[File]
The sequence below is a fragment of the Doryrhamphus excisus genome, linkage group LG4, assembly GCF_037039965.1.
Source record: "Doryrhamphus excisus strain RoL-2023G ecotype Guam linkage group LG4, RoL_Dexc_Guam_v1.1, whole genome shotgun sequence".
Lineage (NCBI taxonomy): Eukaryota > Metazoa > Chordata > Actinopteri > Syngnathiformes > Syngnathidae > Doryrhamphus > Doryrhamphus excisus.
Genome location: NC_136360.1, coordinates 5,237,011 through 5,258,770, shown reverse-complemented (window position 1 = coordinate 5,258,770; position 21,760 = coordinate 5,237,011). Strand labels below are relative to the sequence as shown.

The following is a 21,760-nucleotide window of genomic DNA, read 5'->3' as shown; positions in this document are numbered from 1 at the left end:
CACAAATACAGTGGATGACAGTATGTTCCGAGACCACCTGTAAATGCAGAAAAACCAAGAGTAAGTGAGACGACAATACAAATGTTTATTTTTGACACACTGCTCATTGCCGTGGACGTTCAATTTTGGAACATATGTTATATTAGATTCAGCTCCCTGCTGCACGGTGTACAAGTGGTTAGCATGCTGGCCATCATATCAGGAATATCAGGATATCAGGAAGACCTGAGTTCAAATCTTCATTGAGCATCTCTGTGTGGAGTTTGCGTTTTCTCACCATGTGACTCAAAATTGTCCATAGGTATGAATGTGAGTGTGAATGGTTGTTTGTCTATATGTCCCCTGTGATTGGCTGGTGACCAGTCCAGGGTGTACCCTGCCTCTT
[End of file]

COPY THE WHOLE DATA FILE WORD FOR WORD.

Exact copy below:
The sequence below is a fragment of the Doryrhamphus excisus genome, linkage group LG4, assembly GCF_037039965.1.
Source record: "Doryrhamphus excisus strain RoL-2023G ecotype Guam linkage group LG4, RoL_Dexc_Guam_v1.1, whole genome shotgun sequence".
Lineage (NCBI taxonomy): Eukaryota > Metazoa > Chordata > Actinopteri > Syngnathiformes > Syngnathidae > Doryrhamphus > Doryrhamphus excisus.
Genome location: NC_136360.1, coordinates 5,237,011 through 5,258,770, shown reverse-complemented (window position 1 = coordinate 5,258,770; position 21,760 = coordinate 5,237,011). Strand labels below are relative to the sequence as shown.

The following is a 21,760-nucleotide window of genomic DNA, read 5'->3' as shown; positions in this document are numbered from 1 at the left end:
CACAAATACAGTGGATGACAGTATGTTCCGAGACCACCTGTAAATGCAGAAAAACCAAGAGTAAGTGAGACGACAATACAAATGTTTATTTTTGACACACTGCTCATTGCCGTGGACGTTCAATTTTGGAACATATGTTATATTAGATTCAGCTCCCTGCTGCACGGTGTACAAGTGGTTAGCATGCTGGCCATCATATCAGGAATATCAGGATATCAGGAAGACCTGAGTTCAAATCTTCATTGAGCATCTCTGTGTGGAGTTTGCGTTTTCTCACCATGTGACTCAAAATTGTCCATAGGTATGAATGTGAGTGTGAATGGTTGTTTGTCTATATGTCCCCTGTGATTGGCTGGTGACCAGTCCAGGGTGTACCCTGCCTCTT